I’m spending a couple of days in Washington, DC at Hillel’s international headquarters for some very exciting discussions and planning sessions for the campus dialogue program I’ll be leading nationally this fall. So I haven’t had space to write my own reflections on this Yom Ha-Atzmaut, Israel Independence Day. But I want to share pieces by two other people that have moved me.

The first is by my Arnold Eisen, Chancellor of the Jewish Theological Seminary, who writes an important statement about the need for all Jews to have a relationship with Israel. “Israel is the single greatest project the Jewish people has going right now and, in the last two millennia, the most important arena that has ever been available to put our Jewish values to the test and our Jewish teachings into practice. We need it. And it needs us.” Eisen offers a thoughtful statement, and one well worth reading and acting on. The full piece is here.

The second is by my wife Natalie Blitt, which she posted on ChallahCrumbs and the iCenter website. I’m reposting it here in full. Chag Ha-Atzmaut Sameach – a happy Independence Day.

I’ve been thinking a lot these days about how to make Israel real in the lives of my children. Compared with most North American Jewish children, they have it easy — they’ve been to Israel, they have cousins there, parents who are committed. They attend a fantastic Jewish day school where Israel lives everywhere in the school — not just in the Judaics curriculum but all over the curriculum, and beyond the curriculum in the hallways and the staff and teachers. We have Hebrew books in our home and our kids one day will be fluent. And yet, Israel is still a far-away country.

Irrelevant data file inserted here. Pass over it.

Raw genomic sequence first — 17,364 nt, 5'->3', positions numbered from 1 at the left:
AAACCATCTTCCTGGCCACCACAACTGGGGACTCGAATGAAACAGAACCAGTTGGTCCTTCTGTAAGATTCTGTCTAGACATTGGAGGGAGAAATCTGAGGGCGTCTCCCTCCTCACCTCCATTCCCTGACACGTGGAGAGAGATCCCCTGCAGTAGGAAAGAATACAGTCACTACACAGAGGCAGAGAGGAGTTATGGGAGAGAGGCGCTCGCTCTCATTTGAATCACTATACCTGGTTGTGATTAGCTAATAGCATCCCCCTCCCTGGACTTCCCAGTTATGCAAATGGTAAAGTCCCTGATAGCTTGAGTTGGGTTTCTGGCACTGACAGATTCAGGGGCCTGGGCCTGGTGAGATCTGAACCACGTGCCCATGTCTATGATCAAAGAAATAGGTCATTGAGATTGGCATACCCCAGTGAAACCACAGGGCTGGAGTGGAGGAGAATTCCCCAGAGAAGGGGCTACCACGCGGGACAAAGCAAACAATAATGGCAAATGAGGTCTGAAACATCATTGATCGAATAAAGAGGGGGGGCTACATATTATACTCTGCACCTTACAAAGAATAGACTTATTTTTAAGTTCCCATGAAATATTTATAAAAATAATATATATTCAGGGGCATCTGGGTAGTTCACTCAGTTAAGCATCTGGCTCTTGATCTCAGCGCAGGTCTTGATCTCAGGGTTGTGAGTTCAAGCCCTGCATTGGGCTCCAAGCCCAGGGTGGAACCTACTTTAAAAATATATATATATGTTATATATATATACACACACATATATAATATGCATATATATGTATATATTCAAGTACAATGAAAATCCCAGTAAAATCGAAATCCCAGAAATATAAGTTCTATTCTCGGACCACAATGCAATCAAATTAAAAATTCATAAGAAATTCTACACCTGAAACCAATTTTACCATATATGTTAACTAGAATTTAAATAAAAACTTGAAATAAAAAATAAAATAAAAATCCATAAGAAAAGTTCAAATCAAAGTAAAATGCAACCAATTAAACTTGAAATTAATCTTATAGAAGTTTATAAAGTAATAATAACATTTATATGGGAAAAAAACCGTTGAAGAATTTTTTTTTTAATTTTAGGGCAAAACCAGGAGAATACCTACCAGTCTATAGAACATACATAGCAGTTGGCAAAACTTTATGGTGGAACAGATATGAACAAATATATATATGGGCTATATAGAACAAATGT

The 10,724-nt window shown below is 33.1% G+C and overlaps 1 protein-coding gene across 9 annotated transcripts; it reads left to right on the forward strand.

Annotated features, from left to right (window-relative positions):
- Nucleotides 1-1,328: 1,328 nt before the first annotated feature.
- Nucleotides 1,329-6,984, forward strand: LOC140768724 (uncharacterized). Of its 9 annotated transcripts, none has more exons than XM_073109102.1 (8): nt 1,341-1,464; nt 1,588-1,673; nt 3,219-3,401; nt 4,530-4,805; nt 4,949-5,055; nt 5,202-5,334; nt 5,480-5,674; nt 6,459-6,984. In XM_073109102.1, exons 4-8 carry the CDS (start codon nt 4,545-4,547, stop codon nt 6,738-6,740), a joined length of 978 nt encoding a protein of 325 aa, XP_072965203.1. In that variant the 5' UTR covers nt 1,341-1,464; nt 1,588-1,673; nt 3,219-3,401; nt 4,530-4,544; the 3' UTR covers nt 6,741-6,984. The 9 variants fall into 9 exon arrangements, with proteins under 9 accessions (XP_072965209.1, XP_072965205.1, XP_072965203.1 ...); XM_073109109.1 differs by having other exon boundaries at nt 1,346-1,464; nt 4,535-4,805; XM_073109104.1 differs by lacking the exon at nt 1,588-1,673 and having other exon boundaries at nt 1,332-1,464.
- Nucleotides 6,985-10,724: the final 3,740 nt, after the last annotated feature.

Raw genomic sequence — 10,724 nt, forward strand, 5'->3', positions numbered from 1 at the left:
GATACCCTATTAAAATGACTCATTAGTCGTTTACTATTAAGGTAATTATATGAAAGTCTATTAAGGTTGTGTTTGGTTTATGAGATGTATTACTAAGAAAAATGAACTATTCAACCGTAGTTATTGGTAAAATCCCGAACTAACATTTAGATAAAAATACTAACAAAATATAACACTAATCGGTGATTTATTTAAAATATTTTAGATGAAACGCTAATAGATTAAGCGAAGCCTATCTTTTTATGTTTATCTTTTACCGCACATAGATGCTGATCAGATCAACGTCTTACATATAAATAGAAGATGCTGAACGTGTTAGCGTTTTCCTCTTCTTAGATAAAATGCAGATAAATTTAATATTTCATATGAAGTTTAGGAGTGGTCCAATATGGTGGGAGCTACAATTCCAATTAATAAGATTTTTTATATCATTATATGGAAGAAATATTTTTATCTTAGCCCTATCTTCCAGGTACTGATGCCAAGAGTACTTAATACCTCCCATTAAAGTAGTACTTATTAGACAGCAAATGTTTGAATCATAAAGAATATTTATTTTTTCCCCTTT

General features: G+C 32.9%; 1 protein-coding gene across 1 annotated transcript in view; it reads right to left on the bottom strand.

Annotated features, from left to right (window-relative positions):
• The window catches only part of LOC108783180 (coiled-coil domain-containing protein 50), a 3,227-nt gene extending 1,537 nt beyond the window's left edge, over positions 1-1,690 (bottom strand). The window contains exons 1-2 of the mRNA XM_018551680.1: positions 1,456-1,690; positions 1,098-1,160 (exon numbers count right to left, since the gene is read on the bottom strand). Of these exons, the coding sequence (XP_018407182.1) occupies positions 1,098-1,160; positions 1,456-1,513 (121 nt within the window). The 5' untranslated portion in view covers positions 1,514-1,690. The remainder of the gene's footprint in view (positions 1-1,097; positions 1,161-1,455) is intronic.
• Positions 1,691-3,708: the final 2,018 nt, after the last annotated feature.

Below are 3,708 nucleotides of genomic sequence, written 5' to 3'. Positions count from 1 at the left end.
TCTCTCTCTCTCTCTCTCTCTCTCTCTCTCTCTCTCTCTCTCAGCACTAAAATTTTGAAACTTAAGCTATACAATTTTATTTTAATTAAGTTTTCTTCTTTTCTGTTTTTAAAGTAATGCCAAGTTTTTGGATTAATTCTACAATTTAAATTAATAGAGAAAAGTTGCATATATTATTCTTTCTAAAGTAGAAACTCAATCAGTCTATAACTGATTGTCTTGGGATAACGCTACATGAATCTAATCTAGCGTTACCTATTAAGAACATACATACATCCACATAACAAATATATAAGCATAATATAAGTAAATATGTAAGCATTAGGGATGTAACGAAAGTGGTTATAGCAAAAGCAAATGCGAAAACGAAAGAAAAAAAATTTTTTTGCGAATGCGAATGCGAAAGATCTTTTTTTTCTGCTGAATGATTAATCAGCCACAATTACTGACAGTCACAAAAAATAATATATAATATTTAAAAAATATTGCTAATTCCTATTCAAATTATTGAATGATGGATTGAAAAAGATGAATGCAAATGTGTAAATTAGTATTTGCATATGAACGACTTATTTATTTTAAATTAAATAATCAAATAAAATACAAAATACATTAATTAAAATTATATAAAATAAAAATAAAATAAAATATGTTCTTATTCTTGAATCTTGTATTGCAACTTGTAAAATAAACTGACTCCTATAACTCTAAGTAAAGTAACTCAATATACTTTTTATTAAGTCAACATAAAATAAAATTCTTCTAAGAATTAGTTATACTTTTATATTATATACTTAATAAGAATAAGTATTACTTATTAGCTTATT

This summer, we’ll be in Jerusalem for most of the summer and already I’ve found myself talking about it ad nauseum with the kids. If I had my way, they’d eat ice cream for breakfast every morning in Jerusalem so their idea of Israel is ice cream in the morning. It’s a false picture, I know. Even the summer will be false — we’ll be tourists, albeit in a rented apartment. We may buy groceries there, but the appliances and furniture aren’t ours, and we won’t truly be living there. In the real Israel, children don’t eat ice cream in the morning (at least, not most children). In Israel, there is a real life that we aren’t a part of.

I am a believer in telling the truth. But in this case, I’m happy with the subterfuge. Out here in America, far away from the reality of Israel, it’s hard to keep Israel in my children’s hearts and minds. The only thing that really does it, is me. My husband and I keep Israel alive because we talk about it and we share it with our kids. We plan our trips, we read books that take place in Israel, and we try hard, really hard, to help them fall in love.

Because one day, I hope they know the feeling of getting on a plane and feel like they are coming home. One day I hope they know the feeling of hearing the stories of those who lived through 1948 and get tears in their eyes. Last week my 8-year old told me Israel is turning 63 years old this year. He paused. “That’s older than Grandma!” he added with wonder. “Yes it is,” I said. And for now I left it there.

This year I am realizing that it’s not about what I say and do, but how I feel and how I share it. The first step in creating connection is being fueled by my passion. Once they get to Israel, they can make their own associations. They can learn that Israel is incredibly complicated, and it’s not always easy. They too will learn that paying bills in Israel is impossible, that traffic is terrible and the class and religious wars are enough to make you weep, never mind the Arab-Israeli conflict. But in order to care about all these things, they need to first fall in love. So I think this summer, it’ll be ice cream in the morning.